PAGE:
When I was young I was taught to conclude my confession with, "For these and all the sins of my past life, I ask pardon and absolution." This is a strange expression and almost seems to imply I've had other lives in the past, does it not?
No, it does not. This is a mode of speaking, an expression, and should not be understood in a strictly literal manner. There are all sorts of expressions and manners of speaking which, if read in a literalist manner, make little sense, but everyone knows what they mean euphemistically.
For example, a mother may say to her child, “Put on your shoes and socks.” Literally, this would be difficult and clumsy, since it seems to say that I should put on my shoes, and then my socks on top of the shoes. But of course, it means no such thing. And while it is more true to say one ought to put on his socks and shoes, everybody knows what it means. Another example is the expression “coming and going.” But of course one cannot really come, until they first go. So the expression more accurately should be “going and coming.” But despite poor word order, everybody knows what “coming and going” means and adjusts.
And thus, when we ask forgiveness for the sins of our “past life,” it is clear we are referring merely to the sins we have committed in the past. If this saying is bothersome to you, then you may amend it, for it is not a formal or prescribed way of ending the confession, but it is simply a common sentence many use to tell the priest they are done mentioning their sins.
Theologically, one is not required to ask forgiveness for sins of the past which have already been forgiven in the sacrament. And thus, another way a penitent can end his confession is to say something like “For these, and other sins I cannot recall, I ask for pardon and absolution.”
Our new priest does not wash his hands at offertory in daily mass. He says without a server it is hard and the rite no longer has practical use. Is this right?
The priest celebrant should wash his hands, even if there is no server. Though it is a bit awkward to pour water over one's hands from a cruet, finger bowls can perhaps be used for the purpose.
Father's explanation that there is no practical necessity for him to wash his hands does not hold. It is true that the hand washing in ancient times had more practical purposes due to the reception of many and varied gifts during the offertory procession. Handling these things often soiled the priest's hands. But liturgical rites don't have a merely practical point. The washing of the priest's hands has an important spiritual dimension as well, indicating his desire to be free of sin before offering the Holy Sacrifice, and handling the Body and Blood of Christ. Omitting this rite is not permitted.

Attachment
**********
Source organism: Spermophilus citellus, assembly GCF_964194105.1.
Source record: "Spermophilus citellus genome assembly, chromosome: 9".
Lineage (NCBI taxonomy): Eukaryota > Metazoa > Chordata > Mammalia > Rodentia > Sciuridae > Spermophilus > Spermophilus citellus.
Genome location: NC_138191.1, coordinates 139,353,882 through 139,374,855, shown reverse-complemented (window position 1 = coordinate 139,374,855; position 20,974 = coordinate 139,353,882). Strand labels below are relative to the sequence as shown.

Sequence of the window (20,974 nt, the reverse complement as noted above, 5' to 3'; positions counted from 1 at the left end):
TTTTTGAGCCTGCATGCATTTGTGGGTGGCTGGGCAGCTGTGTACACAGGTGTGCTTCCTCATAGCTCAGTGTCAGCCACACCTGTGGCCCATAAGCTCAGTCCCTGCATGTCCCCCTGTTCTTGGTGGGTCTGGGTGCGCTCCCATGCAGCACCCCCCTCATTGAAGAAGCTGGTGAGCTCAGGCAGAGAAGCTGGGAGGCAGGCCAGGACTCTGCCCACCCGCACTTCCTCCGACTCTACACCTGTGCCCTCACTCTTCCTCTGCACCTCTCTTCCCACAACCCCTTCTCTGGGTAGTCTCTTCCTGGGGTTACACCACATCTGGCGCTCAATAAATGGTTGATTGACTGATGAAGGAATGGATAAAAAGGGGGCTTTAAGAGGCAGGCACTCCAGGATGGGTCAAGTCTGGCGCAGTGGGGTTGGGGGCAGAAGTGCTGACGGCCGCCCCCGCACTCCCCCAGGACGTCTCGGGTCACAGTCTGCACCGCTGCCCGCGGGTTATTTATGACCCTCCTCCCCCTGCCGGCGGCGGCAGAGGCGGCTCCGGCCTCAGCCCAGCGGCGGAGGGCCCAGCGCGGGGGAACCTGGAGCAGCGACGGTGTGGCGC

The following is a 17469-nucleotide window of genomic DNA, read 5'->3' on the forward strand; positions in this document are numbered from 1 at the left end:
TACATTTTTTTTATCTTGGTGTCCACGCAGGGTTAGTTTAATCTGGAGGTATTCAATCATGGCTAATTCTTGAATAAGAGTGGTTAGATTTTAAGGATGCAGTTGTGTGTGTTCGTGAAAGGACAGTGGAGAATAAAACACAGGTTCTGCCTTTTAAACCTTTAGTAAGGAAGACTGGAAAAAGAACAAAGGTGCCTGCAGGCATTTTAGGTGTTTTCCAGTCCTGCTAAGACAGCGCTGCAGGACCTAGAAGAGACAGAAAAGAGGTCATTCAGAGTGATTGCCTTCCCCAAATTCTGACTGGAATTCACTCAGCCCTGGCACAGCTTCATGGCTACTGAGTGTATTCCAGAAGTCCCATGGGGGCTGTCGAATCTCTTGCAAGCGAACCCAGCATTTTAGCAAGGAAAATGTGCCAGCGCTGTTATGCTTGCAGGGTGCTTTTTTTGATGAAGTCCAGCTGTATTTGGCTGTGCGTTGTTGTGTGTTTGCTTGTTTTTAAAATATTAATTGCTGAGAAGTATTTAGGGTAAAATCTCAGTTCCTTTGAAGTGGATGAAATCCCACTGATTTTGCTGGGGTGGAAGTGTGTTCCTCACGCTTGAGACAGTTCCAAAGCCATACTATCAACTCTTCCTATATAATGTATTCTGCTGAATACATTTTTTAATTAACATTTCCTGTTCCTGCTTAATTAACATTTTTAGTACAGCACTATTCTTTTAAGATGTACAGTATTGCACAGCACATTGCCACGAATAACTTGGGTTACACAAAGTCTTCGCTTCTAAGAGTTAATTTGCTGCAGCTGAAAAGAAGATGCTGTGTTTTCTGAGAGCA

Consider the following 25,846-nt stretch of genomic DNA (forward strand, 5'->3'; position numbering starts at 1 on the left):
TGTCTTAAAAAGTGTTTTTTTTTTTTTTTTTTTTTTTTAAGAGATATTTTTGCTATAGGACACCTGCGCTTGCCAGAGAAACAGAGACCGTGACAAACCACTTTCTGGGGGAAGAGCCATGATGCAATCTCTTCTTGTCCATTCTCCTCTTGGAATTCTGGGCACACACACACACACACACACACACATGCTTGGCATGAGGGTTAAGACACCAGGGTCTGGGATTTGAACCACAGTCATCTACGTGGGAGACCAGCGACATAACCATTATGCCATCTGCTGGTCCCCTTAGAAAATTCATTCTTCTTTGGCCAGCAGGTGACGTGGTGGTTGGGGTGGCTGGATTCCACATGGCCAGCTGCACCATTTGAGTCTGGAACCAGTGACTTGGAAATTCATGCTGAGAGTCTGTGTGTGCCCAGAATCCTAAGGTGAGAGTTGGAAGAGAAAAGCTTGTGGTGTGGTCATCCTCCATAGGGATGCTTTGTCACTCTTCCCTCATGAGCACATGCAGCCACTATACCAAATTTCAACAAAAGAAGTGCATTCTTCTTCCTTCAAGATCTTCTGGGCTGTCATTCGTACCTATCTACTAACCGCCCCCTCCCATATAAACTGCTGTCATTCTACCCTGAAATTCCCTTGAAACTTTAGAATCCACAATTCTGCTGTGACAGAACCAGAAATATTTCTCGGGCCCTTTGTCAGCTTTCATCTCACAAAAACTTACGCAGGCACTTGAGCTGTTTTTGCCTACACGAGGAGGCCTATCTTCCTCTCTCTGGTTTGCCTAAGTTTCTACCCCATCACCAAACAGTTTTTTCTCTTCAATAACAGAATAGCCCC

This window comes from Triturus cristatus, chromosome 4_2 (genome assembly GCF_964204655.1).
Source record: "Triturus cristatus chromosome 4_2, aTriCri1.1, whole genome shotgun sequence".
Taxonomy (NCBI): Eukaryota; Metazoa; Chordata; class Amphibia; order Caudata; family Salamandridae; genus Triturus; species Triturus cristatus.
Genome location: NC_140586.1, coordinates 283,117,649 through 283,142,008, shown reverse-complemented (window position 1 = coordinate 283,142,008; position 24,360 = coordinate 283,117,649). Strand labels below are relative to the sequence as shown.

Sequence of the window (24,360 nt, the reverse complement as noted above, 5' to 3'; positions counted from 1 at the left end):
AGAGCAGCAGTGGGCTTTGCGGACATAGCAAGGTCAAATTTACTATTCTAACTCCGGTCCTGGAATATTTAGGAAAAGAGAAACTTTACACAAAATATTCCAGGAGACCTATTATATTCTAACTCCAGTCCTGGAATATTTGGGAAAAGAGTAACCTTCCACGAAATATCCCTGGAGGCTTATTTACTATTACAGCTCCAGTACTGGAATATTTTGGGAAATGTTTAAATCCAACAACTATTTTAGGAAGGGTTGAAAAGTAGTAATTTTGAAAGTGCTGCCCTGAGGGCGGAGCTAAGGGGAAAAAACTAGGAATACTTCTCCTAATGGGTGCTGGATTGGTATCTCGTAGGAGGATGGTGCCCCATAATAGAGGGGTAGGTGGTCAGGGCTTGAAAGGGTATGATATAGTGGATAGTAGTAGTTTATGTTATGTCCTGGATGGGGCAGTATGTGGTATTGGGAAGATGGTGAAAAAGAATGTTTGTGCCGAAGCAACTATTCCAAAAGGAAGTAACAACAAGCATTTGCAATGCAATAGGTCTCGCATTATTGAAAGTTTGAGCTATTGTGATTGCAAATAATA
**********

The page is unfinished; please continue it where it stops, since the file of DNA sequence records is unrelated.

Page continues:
Our Bishop closed our parish. My grandparents were among those who built and paid for this parish. By what right does the bishop close what is ours?
Canonically, there likely are some solutions that permit the lay faithful to take possession of a building slated for closure, undertake its maintenance and keep them open as chapels etc. under the supervision of the local church. Frankly, though, most congregations that have reached a critical state where closure is deemed necessary are not in fact able to undertake such solutions.
While there are legitimate canonical issues, as the lay faithful you have canonical rights at the closing of the parishes, I am not a canon lawyer and would like to answer your question pastorally.
And from a pastoral point of view, it seems evident that bishops do not close parishes, people close parishes. Some wish to explain the widespread closing of Catholic parishes, especially in the Northeast, as mere demographic shifts. And while there are demographic issues, the fact remains that with the Catholic population almost double what it was in the 1950s, many parishes filled to overflowing back in that era now sit increasingly empty.
This is a teachable moment, and we must accept some very painful facts. When only 25% of Catholics go to Mass nationwide, and when Catholics stop having many children, or effectively handing on the faith to their children, this is what happens.
The Church simply cannot maintain parishes and other institutions such as schools and hospitals when Catholics are largely absent. Pastorally speaking, people, not Bishops alone, close parishes. Many parishes, schools, seminaries and convents now sit largely empty. And as they begin to go empty, bills are unpaid, maintenance is deferred, and the situation eventually becomes critical. Dioceses do not have endless amounts of money, or priests and other personnel to staff and maintain increasingly empty, no longer viable parishes… Decisions have to be made.
Pastorally, one would hope that long before things go utterly critical, that bishops, working together with communities that are going into crisis, can speak honestly and work for solutions. But this is not simply the responsibility of the Bishop, it is the responsibility of all the people of God to have such honest discussions.
Thus, we are left with a difficult but teachable moment about what happens when the faith handed down to us is largely set aside by the vast majority of Catholics. It's time to Evangelize and make disciples, as Christ commands.
"Building our Catholic faith one question at a time."